Functioning was measured using the Work and Social Adjustment Scale (WSAS) [28]. The WSAS contains 5 items, assessing impairment due to mental health problems during the last month in five domains (work/studies, home management, social leisure [activities together with others], private leisure [activities done alone], and personal or family relationships), all scored from 0 (not impaired) to 8 (severely impaired). A sum score ranging from 0 to 40 was created. The WSAS has been employed in previous evaluations of PMHC [29] and IAPT [30]. In this context, WSAS was found to have discriminant validity to, and comparable reliability and sensitivity to change as, the PHQ-9 and GAD-7 [31].

Baseline Covariates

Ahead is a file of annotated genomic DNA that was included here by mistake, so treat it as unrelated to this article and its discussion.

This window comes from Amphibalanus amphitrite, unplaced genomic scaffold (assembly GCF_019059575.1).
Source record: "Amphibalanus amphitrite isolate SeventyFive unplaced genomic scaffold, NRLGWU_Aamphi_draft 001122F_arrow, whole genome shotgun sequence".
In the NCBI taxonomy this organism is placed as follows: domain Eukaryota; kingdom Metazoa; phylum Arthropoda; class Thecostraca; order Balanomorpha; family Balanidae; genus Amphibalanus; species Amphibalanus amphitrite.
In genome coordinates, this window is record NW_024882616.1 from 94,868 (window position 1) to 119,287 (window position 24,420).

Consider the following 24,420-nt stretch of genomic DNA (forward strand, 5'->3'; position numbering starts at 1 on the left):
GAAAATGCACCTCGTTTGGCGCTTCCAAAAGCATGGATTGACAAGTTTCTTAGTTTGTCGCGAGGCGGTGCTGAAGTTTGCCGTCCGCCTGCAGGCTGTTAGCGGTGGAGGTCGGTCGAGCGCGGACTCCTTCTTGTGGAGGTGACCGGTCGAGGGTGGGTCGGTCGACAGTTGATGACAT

Baseline values of the outcome variables and the following sociodemographic variables were included as covariates in all mediation analyses: sex (male/female), age, education (higher education [university/university college]: y/n), and marital status (married/cohabiting: y/n). Two questions, one multi-response item about current work status and one about sources of income, assessed employment status. Based on these, we determined whether participants were in full- or part-time regular work without receiving benefits (y) or not (n). To minimize the impact of potential mediator-outcome confounding, we did an exploratory search for theoretically relevant baseline variables (see [32] for an overview of available baseline variables) that would substantially correlate (r > 0.2) with symptoms of anxiety/depression and functioning at 6- and 12-month follow-up. Only self-control as measured by the Brief Self-Control Scale [33] fulfilled these criteria and was therefore included as an additional covariate.